Our Director of Clinical Innovation, Rebecca Hoffmann-Frances, is very passionate about improving the lives of Maine kids who have experienced trauma. One of several researchers at the Center for Psychiatric Research (CPR), Rebecca is integrally involved in two programs that will soon become connected in a way that has not been attempted by any other healthcare system of our size in the entire country. It is truly groundbreaking.
The Maine Children’s Trauma Response Initiative (MCTRI) is an MBH project that has trained over 250 clinicians in Trauma Focused Cognitive Behavioral Therapy (TF-CBT), meaning there are clinicians trained in every county in Maine. TF-CBT has been proven to help children who have experienced a traumatic event through individual and family therapy and teaching coping skills. “What we need to do now,” Rebecca says, “is understand the effectiveness of the model in a variety of settings and focus on implementation science – learning about the factors that support a clinician’s continued use of the model with fidelity.”
Coinciding with MCTRI is the Portland Defending Childhood project, a Department of Justice program that focuses on prevention and intervention. “Through research we’ve learned that levels of trauma in rural areas in Maine are almost double the rates in urban areas in part due to isolation and lack of services.” This knowledge highlights the importance of providing trauma screening on a routine basis for all children.
In November, Rebecca and colleagues at Maine Medical Center will be leading the implementation of a trauma screening tool that will be incorporated into the EPIC electronic health record. The tool will be used to screen all children from birth to 21 years of age during well child visits at every MaineHealth practice that uses EPIC. In addition to providing early intervention and an opportunity to collect data, kids can be easily connected to clinicians trained in TF-CBT. This type of quality improvement initiative is what will bring positive change for kids in Maine.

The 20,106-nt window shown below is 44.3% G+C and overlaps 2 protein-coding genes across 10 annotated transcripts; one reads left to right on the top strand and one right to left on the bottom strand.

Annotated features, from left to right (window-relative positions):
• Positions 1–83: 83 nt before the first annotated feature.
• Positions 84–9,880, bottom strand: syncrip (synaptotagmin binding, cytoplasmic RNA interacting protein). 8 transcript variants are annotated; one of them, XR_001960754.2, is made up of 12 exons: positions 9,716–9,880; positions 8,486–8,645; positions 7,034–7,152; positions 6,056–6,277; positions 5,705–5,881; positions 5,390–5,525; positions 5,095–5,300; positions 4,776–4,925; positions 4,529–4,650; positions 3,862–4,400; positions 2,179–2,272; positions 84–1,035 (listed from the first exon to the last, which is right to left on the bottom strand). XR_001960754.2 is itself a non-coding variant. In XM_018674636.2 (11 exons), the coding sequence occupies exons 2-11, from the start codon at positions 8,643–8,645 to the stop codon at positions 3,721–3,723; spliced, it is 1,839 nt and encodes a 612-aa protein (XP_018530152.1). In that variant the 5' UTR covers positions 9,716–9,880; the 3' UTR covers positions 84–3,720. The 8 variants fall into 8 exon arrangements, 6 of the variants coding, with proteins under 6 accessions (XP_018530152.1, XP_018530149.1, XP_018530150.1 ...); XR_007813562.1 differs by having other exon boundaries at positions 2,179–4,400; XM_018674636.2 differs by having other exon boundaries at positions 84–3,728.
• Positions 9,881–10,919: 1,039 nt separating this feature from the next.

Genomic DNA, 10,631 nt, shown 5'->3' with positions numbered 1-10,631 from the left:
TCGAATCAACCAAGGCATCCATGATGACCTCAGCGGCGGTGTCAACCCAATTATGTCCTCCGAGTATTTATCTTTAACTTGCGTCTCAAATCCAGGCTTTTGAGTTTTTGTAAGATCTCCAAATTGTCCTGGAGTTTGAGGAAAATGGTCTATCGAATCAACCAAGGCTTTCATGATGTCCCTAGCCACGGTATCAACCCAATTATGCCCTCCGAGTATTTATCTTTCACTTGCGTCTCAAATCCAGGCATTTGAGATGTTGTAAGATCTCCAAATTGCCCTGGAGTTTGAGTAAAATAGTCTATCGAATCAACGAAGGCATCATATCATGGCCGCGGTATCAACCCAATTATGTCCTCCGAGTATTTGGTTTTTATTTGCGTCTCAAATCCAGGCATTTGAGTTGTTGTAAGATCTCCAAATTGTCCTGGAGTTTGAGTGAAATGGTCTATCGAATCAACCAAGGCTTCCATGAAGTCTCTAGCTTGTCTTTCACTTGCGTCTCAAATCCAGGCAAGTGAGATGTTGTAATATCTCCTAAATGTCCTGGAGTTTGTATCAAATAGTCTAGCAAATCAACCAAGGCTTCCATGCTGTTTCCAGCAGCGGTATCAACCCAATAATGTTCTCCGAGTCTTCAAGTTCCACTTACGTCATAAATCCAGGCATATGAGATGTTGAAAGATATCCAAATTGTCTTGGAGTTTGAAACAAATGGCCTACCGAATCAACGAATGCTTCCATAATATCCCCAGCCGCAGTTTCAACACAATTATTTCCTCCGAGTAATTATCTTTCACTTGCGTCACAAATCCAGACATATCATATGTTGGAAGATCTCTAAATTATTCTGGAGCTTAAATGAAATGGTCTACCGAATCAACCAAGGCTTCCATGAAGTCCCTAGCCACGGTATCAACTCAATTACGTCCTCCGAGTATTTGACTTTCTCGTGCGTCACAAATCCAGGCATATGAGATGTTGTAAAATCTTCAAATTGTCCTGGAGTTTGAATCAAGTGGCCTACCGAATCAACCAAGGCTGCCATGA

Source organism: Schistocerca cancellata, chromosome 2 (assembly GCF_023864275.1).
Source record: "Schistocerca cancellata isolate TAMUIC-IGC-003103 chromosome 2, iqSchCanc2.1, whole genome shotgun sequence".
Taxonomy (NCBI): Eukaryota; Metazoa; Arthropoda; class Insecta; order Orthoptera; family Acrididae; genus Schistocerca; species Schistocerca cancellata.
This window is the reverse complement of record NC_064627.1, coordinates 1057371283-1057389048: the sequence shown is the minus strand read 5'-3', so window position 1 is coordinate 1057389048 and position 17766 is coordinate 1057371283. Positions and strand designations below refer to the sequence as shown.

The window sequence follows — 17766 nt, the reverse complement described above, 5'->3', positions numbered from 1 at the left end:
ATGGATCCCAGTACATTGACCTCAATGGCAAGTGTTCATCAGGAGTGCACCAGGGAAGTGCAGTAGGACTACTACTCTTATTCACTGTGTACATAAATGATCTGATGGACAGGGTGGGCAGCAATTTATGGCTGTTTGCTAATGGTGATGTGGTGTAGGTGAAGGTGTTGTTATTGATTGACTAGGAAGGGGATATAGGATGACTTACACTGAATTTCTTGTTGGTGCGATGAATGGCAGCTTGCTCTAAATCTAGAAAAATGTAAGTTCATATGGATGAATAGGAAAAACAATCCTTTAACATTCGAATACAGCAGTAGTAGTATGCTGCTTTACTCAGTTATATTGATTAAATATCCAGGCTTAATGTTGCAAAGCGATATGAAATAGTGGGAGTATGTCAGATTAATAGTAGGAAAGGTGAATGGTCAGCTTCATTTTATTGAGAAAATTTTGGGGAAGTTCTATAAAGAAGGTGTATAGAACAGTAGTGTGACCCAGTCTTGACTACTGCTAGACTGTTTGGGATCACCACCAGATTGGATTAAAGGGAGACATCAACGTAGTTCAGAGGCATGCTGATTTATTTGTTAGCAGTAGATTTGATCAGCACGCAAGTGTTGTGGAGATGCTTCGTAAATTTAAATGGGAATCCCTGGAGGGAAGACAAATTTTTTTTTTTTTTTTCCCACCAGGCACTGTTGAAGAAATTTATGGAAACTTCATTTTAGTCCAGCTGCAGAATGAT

Schwind, J., S., Norman, S. Brown, R. Hoffmann Frances, R., Koss, E., Karmacharya, D. and Santangelo, S. (2019). Association between earthquake exposures and mental health outcomes in Phulpingdanda village after the 2015 Nepal earthquakes. Community Mental Health Journal 1-11.
Schwind, J., Formby, C., Santangelo, S., Norman, S. Brown, R. Hoffmann Frances, R., Koss, E., Karmacharya, D. (2018). Earthquake Exposures and Mental Health Outcomes in Children and Adolescents from Phulpingdanda Village, Nepal: A Cross-Sectional Study. Child and Adolescent Psychiatry and Mental Health 12:54.
Brown, R. & Hoffmann Frances, R. (2018). Principles of Trauma‐Informed Therapy with Children and Adolescents. In Osofsky, J. and Groves, B (Eds). Violence and Trauma in the Lives of Children, Praeger Publishers.
Hoffmann Frances, R. (2016). What if a Whole Community Came Together? Collaborating to Ensure No Wrong Door to Services. In M. Baker M., Ford J., Canfield B., Grabb, T. (Eds). Identifying, Treating, and Preventing Childhood Trauma in Rural Communities (pp. 136‐149). IGI Global, Hershey, PA.
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National Child Traumatic Stress Network. (2010). Domestic Violence and Children: Questions and Answers for Domestic Violence Project Advocates. Los Angeles, CA, & Durham, NC: National Center for Child Traumatic Stress.